Buyouts for storm-damaged homes in Gisborne can get underway, with councillors voting to accept the government’s $204 million offer.
Council documents show the aim is to have all payments settled by June 2025.
As well, 51 homes were in category 3 and eligible for a buyout, and about 770 properties were in category 2, meaning work is needed either at the property or community level to protect them from future flooding, but they are not eligible for a buyout.
At least 10 properties were on whenua Māori, and eligible for the Kaupapa Māori process still to be finalised by central government.
The decision to accept the offer comes after what the council itself admitted was a short consultation period of only two weeks, which still garnered more than 200 pieces of written feedback, as well as in-person feedback from community hui.
The government’s offer was all or nothing – the council could only accept the terms in full, and 90 percent of public feedback was in favour of accepting the offer.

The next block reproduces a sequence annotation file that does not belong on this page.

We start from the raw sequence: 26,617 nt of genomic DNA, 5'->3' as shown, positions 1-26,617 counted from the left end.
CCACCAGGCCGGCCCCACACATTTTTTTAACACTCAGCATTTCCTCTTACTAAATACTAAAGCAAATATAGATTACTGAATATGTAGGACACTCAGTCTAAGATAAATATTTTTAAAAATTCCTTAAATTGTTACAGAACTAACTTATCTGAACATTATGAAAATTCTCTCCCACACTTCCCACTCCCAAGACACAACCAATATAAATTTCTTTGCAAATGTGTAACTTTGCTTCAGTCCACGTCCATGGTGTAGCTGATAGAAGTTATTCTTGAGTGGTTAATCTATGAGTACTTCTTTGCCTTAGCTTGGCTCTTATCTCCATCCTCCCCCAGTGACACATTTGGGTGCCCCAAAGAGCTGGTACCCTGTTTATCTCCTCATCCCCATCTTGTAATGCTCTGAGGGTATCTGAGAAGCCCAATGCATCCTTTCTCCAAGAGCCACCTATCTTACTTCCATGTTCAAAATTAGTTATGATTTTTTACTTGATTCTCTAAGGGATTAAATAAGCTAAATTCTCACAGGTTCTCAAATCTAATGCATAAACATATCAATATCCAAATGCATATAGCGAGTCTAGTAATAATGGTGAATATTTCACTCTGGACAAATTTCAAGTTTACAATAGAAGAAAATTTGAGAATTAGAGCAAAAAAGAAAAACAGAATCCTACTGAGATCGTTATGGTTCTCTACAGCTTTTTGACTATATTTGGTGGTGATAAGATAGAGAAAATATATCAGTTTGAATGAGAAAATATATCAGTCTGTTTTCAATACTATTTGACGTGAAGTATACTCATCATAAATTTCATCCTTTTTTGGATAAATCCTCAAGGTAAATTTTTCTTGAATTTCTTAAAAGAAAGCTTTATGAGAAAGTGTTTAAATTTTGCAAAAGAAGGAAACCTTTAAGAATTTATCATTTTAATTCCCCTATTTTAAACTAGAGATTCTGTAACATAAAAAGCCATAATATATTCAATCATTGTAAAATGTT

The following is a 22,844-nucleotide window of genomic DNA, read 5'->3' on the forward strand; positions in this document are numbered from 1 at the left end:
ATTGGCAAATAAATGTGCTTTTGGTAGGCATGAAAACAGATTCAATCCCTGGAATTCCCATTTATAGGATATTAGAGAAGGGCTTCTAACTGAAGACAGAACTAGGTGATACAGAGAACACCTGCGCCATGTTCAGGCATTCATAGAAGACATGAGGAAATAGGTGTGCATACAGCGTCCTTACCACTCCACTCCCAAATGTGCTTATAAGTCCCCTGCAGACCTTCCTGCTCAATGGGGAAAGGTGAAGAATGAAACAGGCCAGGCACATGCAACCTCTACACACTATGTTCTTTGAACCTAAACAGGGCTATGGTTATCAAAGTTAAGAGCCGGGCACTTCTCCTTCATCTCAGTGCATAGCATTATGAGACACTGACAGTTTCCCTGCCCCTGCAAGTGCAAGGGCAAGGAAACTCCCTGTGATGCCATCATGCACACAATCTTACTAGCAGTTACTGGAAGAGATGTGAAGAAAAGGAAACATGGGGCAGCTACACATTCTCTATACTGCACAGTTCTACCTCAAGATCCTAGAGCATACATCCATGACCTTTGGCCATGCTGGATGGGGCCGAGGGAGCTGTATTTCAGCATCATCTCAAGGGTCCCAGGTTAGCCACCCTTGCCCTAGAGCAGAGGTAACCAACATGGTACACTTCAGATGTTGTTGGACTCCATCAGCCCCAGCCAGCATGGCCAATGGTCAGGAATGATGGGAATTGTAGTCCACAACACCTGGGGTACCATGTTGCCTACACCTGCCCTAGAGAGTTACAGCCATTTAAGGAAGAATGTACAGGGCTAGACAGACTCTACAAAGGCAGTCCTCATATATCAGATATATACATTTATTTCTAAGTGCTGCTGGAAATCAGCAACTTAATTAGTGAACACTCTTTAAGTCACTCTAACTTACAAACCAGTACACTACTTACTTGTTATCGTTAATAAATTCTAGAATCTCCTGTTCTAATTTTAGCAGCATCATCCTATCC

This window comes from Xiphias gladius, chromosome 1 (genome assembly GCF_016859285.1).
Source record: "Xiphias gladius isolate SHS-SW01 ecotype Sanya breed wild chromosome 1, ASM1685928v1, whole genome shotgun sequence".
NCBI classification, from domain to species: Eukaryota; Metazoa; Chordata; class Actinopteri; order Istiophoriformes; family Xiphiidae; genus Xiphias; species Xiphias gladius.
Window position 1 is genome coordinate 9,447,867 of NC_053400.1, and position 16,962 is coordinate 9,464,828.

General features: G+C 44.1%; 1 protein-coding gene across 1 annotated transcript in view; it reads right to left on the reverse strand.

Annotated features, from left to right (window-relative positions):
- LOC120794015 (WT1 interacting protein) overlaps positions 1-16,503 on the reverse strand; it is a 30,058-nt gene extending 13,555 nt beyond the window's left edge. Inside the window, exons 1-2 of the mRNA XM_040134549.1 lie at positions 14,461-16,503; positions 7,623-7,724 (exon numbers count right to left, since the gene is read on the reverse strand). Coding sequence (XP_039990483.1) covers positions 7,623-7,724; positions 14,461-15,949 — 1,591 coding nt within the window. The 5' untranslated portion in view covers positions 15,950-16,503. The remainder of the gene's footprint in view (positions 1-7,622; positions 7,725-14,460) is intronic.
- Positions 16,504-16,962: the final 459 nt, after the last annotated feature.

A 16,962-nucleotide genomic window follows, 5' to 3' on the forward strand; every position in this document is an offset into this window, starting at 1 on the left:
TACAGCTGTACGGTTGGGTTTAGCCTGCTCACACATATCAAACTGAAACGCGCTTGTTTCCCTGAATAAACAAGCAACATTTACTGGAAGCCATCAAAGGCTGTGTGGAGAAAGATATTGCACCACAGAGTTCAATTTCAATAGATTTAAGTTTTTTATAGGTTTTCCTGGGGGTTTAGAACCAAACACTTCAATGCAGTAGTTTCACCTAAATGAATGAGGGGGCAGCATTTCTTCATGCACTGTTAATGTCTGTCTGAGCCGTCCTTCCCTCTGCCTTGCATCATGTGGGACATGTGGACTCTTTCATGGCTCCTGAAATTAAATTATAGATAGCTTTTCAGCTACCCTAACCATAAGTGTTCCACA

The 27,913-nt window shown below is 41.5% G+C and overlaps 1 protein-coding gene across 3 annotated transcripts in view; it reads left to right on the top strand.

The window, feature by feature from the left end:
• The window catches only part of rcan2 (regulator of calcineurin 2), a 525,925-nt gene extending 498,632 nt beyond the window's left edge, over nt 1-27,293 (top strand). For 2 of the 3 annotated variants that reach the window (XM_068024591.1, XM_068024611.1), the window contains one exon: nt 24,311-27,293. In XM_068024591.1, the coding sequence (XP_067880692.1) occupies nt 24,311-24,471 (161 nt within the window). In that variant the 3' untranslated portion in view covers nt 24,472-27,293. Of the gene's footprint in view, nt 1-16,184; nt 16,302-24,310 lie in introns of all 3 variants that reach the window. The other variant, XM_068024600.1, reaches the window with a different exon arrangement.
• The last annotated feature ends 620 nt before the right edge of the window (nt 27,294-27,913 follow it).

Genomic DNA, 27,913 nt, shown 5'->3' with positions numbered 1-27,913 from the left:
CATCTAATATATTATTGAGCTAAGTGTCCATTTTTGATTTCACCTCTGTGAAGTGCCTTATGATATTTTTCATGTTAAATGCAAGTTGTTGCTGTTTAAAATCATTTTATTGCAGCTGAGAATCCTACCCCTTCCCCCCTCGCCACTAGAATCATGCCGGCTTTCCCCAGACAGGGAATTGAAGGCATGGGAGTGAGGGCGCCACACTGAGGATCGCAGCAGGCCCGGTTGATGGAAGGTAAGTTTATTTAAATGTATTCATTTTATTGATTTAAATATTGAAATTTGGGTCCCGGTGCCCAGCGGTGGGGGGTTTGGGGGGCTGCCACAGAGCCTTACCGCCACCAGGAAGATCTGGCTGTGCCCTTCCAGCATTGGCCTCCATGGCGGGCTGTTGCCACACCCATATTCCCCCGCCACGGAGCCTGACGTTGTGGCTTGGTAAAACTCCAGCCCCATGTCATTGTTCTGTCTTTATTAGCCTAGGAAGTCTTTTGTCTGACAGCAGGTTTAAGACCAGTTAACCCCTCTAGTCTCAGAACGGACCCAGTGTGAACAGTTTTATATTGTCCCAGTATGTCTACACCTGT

Mayor Rehette Stoltz told a council meeting on Wednesday, before it shifted into private chambers for the vote, that an enormous amount of work had gone into the policy.
“People worked day in and day out, and aside from the fact that this is just mahi, our team also acknowledge that we’re working with people’s livelihoods, and we’re working with their hearts and their aspirations and their fears.”
The $204 million package includes:
- $64m for flood risk mitigation (the council must pay 10 percent toward the costs of each project, so the combined investment will be $70m), includes stormwater and drainage improvements, making room for rivers, riparian management and new stopbanks
- $15m for buyout of category 3 properties, with the council and government going halves based on the valuation of these properties as at 12 February, 2023
- $30m interest-free loan to fund council’s 50 percent share of category 3 buyouts and category 2 flood-risk mitigation, road and bridge repairs (not counted as part of the package total because council will need to pay it back)
- $125m for local road and bridge repairs. The main project is a $45m alternative to Tiniroto Road funded fully by the government’s offer
- Additional funds will fix cyclone-damaged bridges, rebuild those which were destroyed and clear roadside drains and culverts